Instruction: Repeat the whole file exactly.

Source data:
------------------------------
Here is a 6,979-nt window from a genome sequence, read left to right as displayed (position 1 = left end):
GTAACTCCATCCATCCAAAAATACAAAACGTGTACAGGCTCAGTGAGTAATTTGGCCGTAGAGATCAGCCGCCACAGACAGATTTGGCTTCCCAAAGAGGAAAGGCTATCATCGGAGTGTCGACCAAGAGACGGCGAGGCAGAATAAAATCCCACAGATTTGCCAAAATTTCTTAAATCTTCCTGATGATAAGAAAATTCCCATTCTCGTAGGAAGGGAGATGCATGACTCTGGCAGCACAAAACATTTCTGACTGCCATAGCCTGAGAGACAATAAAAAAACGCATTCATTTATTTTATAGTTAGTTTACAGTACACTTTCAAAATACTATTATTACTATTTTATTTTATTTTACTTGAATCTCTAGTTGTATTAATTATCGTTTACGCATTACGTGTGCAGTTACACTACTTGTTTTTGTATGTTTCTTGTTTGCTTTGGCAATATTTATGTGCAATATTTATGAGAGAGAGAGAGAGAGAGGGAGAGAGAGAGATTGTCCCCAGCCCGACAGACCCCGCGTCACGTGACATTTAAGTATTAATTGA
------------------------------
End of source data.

Here is a 6,979-nt window from a genome sequence, read left to right as displayed (position 1 = left end):
GTAACTCCATCCATCCAAAAATACAAAACGTGTACAGGCTCAGTGAGTAATTTGGCCGTAGAGATCAGCCGCCACAGACAGATTTGGCTTCCCAAAGAGGAAAGGCTATCATCGGAGTGTCGACCAAGAGACGGCGAGGCAGAATAAAATCCCACAGATTTGCCAAAATTTCTTAAATCTTCCTGATGATAAGAAAATTCCCATTCTCGTAGGAAGGGAGATGCATGACTCTGGCAGCACAAAACATTTCTGACTGCCATAGCCTGAGAGACAATAAAAAAACGCATTCATTTATTTTATAGTTAGTTTACAGTACACTTTCAAAATACTATTATTACTATTTTATTTTATTTTACTTGAATCTCTAGTTGTATTAATTATCGTTTACGCATTACGTGTGCAGTTACACTACTTGTTTTTGTATGTTTCTTGTTTGCTTTGGCAATATTTATGTGCAATATTTATGAGAGAGAGAGAGAGAGAGGGAGAGAGAGAGATTGTCCCCAGCCCGACAGACCCCGCGTCACGTGACATTTAAGTATTAATTGA